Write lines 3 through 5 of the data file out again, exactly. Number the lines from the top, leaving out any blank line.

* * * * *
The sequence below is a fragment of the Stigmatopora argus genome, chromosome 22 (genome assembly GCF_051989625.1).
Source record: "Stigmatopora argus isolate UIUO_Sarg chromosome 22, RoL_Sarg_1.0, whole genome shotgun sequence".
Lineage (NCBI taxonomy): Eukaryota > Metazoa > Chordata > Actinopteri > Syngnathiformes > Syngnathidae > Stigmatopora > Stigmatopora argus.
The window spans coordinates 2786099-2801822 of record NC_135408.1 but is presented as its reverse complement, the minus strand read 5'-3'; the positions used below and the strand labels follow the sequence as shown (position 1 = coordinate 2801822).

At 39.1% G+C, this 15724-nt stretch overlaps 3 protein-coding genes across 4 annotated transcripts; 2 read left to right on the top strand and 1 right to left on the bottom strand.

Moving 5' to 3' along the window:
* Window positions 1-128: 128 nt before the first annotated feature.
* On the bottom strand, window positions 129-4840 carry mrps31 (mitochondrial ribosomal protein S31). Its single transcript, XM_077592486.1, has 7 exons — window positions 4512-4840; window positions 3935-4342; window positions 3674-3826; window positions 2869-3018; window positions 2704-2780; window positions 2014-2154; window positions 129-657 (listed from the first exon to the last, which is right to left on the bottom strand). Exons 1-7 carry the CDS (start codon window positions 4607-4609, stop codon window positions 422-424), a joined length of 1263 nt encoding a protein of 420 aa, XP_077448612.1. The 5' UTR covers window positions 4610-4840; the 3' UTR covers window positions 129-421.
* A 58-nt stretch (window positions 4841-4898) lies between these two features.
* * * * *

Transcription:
Lineage (NCBI taxonomy): Eukaryota > Metazoa > Chordata > Actinopteri > Syngnathiformes > Syngnathidae > Stigmatopora > Stigmatopora argus.
The window spans coordinates 2786099-2801822 of record NC_135408.1 but is presented as its reverse complement, the minus strand read 5'-3'; the positions used below and the strand labels follow the sequence as shown (position 1 = coordinate 2801822).

At 39.1% G+C, this 15724-nt stretch overlaps 3 protein-coding genes across 4 annotated transcripts; 2 read left to right on the top strand and 1 right to left on the bottom strand.